Friday, September 2, 2011

Teachers work too few hours

Bethany usually writes well thought out pieces, but I don't understand the reasoning behind today's West article. If the intent was to start another round of teacher bashing then it will probably succeed. After all, teachers work between 9am and 3pm, forty weeks of the year. What a bunch of bludgers!

There are some flaws in this argument. Entry cost is high, with a four year full time course with practicum times devoid of income and a high attrition rate during university and in early years of teaching. The level of individual responsibility is high, including responsibility for curriculum, behaviour and teaching methods plus liasing with parents, teachers, CC, admin and other schools to maintain teaching programmes. Burnout is a constant risk, varying with the level of admin and collegiate support. Pay is not in this case a simple case of salary divided by hours worked.

When I hear an argument about teaching conditions I ask the following, "what would you have to be paid to give up your job for four years and then... work with reticent kids in a public school?"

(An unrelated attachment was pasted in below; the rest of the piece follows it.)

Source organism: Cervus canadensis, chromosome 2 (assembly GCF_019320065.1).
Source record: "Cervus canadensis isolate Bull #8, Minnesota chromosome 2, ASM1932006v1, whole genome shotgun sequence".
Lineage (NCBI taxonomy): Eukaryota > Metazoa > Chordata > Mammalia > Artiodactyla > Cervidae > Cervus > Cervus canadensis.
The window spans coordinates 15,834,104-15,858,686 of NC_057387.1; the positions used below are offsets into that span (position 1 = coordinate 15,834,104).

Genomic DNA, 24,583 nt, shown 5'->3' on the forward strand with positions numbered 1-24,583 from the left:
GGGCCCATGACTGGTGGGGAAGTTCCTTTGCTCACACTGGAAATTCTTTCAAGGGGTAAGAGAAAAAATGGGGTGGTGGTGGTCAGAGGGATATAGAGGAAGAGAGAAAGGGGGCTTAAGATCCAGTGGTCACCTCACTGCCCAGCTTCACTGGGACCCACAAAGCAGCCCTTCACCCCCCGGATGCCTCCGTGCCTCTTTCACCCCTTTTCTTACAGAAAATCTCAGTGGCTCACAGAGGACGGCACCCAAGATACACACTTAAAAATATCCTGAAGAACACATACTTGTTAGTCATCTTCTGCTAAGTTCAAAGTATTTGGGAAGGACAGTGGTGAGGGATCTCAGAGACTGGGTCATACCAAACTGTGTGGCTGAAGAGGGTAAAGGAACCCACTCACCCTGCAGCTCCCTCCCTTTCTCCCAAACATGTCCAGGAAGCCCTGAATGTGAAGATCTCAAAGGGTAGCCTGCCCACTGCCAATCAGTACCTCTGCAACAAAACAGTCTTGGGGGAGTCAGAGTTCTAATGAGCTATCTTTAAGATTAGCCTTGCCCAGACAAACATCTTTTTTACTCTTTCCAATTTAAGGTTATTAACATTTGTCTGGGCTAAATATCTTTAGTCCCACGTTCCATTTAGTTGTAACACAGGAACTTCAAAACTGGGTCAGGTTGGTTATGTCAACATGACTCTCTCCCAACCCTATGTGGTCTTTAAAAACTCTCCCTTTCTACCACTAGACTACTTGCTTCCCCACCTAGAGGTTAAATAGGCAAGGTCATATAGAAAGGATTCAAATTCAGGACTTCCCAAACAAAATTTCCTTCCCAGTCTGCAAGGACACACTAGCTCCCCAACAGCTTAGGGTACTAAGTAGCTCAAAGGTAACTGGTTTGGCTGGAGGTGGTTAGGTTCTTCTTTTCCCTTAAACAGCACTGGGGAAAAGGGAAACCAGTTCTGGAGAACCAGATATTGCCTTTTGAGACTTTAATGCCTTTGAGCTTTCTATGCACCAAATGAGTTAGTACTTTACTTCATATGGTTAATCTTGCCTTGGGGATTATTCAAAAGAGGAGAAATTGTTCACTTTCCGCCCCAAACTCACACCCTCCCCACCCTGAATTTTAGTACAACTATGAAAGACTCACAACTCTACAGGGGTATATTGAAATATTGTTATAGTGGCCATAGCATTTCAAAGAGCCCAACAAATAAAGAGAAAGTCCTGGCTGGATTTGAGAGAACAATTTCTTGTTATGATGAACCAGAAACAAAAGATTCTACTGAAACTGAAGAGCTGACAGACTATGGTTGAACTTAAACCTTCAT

I think many think I am mad and perhaps I am. A few of my friends that try and consider teaching as a possible profession, fall down when they consider that they present for six hours in front of an audience in an interactive manner. Imagine entertaining and engaging adolescents for forty weeks. The breaks are not optional, you can't do it without them. It's recovery time.

The problem is not being overpaid, it's establishing a fair equity position for teachers. It's not a job everyone can do, and to keep the good ones, they need to be paid enough to re-enter the trenches each year and seek the best for our children.

Populist arguments supporting positions that degrade working conditions and teachers position in society is not the pathway to a public education sector that can compete and contribute to education in WA. It's the path to a society where income governs your level of education - even more so than today. If we make teaching uneconomical or where the salary does not justify the conditions, it is unlikely we will end up with many vocational teachers in public schools. It will just get too hard for too little.

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